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Making the most of veterinary student life

Written by: Fergal McDermott
Published on: 26 Mar 2024


Image © serperm73 / Adobe Stock

I am often asked by students rotating through the emergency clinic to fill out feedback forms to give them an assessment and advice for the future. Shifts in the emergency clinic can obviously be a bit hectic, so it is not always possible to get to know students well enough to provide meaningful responses.

I have recently been thinking of what general advice I could give vet students based on my experiences during and since university, and here is what I have come up with. In university, although you have some experiences, you know far less about yourself and life than you realise.

Enjoy lack of responsibilities

Not to minimise the experiences of vet students, but this is one of the last times in your life where you can, theoretically, decide any weekday to stay at home and do nothing. Even towards the end of your time in vet school, this is no longer available and you will soon have a job and responsibilities. Although lots of the clinical lectures are exciting, try not to wish your life away looking forward to the end. The pressure of exams is not the same as the pressure of caring for an animal and its owner.

As a general rule, the grass is not greener in the future. I know that I and several other colleagues have looked back on our time as students, and reflected that we did not know how easy we had it.

Take care of yourself

While I encourage you to enjoy your freedom, be careful with yourself. Vet school is hard and intense in lots of ways. The rest of your life during vet school is also not easy.

Many real dramas and melodramas exist, and you are coming to terms with mature feelings for the first time. Why not be nice to yourself? Be careful when it comes to alcohol and other substances. Self-destructive behaviour will be very socially normal.

Don’t get me wrong, I have many great (non) memories from my times with the Association of Veterinary Students. Nothing is wrong with letting your hair down, but it’s unlikely that people will exist in your life to help you distinguish between the healthy self-destructive behaviour and the unhealthy – especially if your entire class is engaging in both. Try to understand your relationships with alcohol. I can recall that after the hardest exams my class would drink the most. It felt like trauma drinking and other ways exist to cope with difficulties.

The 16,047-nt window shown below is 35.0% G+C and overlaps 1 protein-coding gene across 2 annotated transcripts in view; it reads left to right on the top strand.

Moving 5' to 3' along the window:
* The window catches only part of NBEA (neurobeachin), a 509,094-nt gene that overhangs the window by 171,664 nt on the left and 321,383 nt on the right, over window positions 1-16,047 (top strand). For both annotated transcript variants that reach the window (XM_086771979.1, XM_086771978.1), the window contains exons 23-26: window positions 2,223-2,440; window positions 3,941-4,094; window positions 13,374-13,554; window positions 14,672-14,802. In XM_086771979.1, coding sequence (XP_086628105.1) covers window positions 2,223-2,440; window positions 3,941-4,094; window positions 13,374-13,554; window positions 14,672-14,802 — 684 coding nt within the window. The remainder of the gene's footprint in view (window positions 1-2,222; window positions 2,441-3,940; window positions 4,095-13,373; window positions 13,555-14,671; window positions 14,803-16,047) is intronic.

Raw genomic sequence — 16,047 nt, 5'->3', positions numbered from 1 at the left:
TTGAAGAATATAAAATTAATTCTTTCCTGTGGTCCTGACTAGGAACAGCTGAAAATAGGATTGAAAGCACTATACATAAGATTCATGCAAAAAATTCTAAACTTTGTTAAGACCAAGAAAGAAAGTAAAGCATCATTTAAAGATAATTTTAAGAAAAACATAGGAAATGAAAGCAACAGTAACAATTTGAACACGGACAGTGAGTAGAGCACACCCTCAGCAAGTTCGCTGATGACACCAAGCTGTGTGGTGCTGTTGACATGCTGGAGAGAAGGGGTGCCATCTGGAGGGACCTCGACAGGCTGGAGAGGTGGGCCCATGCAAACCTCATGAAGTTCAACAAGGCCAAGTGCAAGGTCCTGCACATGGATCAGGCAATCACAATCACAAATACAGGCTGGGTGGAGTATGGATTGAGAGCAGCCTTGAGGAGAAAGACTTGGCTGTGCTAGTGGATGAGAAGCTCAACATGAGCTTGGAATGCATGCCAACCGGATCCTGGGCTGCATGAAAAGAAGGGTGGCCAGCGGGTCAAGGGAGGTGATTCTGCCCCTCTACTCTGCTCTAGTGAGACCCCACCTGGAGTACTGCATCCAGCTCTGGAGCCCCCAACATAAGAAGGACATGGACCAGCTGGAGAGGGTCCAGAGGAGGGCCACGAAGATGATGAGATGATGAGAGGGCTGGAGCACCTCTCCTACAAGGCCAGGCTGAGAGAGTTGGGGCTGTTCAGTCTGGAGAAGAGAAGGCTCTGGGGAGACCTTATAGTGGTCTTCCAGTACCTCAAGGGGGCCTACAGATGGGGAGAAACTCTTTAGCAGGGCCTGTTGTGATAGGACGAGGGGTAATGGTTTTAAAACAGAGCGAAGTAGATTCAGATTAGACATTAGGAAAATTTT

Try to nourish your non-vet self

It is one of the superficialities of our time to see in science and in art two opposites. There is more to life than veterinary. It is healthy to be aware of your non-vet self as much as possible. I don’t have many regrets from my college time, but one is that I didn’t draw more. Do not be afraid to be artistic. I think, in general, vets do not explore their artistic sides nearly enough and you can see that it exists by how well classmates or colleagues draw anatomy.

Vet school is long and in spite of what you think, you can easily achieve other things over that period of time. What are you passionate about if you take veterinary away?

My advice is to make very small goals. Draw a doodle every week; play a piano song every three weeks; cook a new recipe every month.

It is hard to envision, but your career is going to be several decades long – longer than the period you have been alive already. Undoubtedly, the people with the healthiest approaches are those with a work-life balance and you need not wait until you are graduated to begin exploring other aspects of life. Ultimately, your non-vet interests will work synergistically with your career as they can be used to help you unwind.

No hierarchy exists in your class

This doesn’t only apply to vet school, but nobody in your class or school is worth more or less than you, and any ideas of this nature are illusions. Aside from a very few circumstances – for example, applying to the Veterinary Internship and Residency Matching Program – your grades don’t matter. If you want to get good grades, great, but very few jobs are unavailable due to your college performance.